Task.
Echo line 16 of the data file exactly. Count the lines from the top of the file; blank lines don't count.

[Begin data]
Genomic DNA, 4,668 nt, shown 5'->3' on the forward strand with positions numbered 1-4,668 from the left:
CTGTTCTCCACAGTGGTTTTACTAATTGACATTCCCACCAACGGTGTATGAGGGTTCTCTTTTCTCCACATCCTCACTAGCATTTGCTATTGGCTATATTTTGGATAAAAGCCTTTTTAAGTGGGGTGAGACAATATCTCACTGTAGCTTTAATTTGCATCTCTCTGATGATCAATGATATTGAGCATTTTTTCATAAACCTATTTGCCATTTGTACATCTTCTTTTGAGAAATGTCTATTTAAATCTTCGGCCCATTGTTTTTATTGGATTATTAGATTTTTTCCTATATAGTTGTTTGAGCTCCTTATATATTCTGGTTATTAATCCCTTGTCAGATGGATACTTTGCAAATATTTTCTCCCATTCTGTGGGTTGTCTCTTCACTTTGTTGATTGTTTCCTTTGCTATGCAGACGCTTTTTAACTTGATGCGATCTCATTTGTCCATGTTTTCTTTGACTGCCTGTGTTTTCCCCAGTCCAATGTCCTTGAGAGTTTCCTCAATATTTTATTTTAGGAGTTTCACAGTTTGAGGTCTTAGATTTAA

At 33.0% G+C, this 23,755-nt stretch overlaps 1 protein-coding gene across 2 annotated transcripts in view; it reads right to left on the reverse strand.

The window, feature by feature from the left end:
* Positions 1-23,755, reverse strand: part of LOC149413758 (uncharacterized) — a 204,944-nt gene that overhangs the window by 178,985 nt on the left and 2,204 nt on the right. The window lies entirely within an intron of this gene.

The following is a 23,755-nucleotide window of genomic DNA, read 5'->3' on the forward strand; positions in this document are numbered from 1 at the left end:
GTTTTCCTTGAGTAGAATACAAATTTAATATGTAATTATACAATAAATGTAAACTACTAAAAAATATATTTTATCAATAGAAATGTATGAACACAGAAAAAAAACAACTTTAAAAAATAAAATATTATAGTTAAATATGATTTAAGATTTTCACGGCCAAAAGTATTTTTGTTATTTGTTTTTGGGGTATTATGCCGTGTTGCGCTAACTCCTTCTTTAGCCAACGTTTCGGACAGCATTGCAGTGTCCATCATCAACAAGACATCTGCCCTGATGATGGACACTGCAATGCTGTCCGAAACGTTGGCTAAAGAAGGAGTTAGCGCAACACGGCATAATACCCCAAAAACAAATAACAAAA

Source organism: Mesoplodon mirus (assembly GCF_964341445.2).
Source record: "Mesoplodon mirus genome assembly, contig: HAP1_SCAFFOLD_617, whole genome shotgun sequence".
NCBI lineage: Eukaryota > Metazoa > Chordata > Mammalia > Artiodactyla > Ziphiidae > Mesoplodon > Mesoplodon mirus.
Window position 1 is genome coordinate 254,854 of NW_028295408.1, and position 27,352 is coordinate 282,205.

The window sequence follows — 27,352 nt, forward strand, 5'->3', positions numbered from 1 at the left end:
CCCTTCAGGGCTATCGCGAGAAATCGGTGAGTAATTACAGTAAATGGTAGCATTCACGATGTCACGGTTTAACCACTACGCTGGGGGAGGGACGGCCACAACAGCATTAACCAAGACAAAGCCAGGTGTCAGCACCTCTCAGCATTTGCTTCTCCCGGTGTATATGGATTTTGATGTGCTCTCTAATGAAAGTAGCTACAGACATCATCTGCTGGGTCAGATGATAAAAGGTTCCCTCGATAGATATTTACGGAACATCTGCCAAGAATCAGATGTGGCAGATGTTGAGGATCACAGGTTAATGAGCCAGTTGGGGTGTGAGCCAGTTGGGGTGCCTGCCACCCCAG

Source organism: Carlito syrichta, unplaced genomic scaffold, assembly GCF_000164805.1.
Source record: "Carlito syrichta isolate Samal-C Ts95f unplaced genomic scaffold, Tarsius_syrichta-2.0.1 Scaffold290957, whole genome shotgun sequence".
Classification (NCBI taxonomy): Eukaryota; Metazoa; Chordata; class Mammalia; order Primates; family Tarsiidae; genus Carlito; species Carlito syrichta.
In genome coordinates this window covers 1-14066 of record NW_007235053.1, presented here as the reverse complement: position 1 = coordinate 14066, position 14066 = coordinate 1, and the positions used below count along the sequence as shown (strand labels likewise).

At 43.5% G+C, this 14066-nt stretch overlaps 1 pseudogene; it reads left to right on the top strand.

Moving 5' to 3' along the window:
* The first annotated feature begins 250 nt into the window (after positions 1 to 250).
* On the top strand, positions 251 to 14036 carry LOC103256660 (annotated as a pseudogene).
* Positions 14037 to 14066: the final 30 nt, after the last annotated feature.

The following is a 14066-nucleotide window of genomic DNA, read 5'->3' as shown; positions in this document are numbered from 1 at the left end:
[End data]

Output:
Classification (NCBI taxonomy): Eukaryota; Metazoa; Chordata; class Mammalia; order Primates; family Tarsiidae; genus Carlito; species Carlito syrichta.